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June 2015 (Volume 93)
June 2015 | John W. Whittington, Kevin Nolan, Ninon Lewis, Trissa Torres | Featured Article, Original Investigation
Context: In 2008, researchers at the Institute for Healthcare Improvement (IHI) described the Triple Aim as simultaneously “improving the individual experience of care; improving the health of populations; and reducing the per capita costs of care for populations.” IHI and its close colleagues had determined that both individual and societal changes were needed.
Methods: In 2007, IHI began recruiting organizations from around the world to participate in a collaborative to implement what became known as the Triple Aim. The 141 participating organizations included health care systems, hospitals, health care insurance companies, and others closely tied to health care. In addition, key groups outside the health care system were represented, such as public health agencies, social services groups, and community coalitions. This collaborative provided a structure for observational research. By noting the contrasts between the contexts and structures of those sites in the collaborative that progressed and those that did not, we were able to develop an ex post theory of what is needed for an organization or community to successfully pursue the Triple Aim.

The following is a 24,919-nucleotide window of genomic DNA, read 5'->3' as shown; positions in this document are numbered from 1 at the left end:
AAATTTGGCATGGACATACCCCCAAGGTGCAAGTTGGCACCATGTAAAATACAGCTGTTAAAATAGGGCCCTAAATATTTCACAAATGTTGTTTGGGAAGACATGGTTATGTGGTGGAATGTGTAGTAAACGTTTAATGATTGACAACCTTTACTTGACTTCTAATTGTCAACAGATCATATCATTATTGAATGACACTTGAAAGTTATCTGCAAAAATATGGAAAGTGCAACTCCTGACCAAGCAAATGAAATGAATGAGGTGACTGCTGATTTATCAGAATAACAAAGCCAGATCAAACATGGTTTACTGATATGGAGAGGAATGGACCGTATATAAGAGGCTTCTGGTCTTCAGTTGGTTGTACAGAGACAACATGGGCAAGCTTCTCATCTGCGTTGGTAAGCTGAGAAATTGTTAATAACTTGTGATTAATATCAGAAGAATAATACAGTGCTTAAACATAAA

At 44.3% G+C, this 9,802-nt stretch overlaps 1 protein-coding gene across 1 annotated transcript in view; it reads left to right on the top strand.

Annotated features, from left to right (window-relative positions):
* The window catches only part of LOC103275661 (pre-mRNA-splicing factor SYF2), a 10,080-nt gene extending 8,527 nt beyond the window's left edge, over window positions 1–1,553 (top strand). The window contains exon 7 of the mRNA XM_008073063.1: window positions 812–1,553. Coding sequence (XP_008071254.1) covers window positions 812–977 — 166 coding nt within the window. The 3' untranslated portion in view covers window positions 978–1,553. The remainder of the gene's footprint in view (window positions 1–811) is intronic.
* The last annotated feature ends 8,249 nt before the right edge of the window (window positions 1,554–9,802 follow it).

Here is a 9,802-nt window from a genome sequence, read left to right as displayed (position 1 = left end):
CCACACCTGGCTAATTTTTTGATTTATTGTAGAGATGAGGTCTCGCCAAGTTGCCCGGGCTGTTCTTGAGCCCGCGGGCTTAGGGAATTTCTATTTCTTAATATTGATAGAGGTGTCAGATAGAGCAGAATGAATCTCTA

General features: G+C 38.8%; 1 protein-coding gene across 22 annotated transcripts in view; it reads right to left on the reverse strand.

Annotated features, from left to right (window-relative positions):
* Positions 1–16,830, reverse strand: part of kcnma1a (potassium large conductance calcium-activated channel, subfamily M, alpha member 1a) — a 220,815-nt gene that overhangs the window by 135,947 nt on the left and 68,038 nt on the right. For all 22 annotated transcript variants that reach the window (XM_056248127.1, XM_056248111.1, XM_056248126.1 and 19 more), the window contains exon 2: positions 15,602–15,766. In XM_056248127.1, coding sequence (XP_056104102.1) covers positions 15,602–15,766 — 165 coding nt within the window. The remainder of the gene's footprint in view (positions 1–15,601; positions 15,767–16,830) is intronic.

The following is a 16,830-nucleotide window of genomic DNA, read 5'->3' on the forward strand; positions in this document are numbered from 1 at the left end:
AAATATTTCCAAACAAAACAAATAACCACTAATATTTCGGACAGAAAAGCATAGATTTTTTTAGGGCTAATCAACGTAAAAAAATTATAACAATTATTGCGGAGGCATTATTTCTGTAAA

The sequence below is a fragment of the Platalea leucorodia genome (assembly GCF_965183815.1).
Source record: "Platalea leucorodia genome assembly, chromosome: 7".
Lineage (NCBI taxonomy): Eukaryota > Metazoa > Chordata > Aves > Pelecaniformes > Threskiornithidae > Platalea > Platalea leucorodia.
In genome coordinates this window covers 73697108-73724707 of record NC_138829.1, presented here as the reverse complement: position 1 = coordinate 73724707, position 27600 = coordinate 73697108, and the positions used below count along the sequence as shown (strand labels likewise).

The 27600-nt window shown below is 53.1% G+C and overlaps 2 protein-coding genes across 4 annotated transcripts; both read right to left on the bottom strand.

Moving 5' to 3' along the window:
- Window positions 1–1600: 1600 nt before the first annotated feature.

Findings: Drawing on our 7 years of experience, we describe the 3 major principles that guided the organizations and communities working on the Triple Aim: creating the right foundation for population management, managing services at scale for the population, and establishing a learning system to drive and sustain the work over time.
Conclusions: The concept of the Triple Aim is now widely used, because of IHI’s work with many organizations and also because of the adoption of the Triple Aim as part of the national strategy for US health care, developed during the implementation of the Patient Protection and Affordable Care Act of 2010. Even those organizations working on the Triple Aim before IHI coined the term found our concept to be useful because it helped them think about all 3 dimensions at once and organize their work around them.
Author(s): John W. Whittington, Kevin Nolan, Ninon Lewis, and Trissa Torres
Keywords: population management, populations, Triple Aim
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Volume 93, Issue 2 (pages 263–300)
Published in 2015
Participatory Workplace Wellness Programs: Reward, Penalty, and Regulatory Conflict
Criteria for Action in Population Health: The Hill Criteria a Half Century Later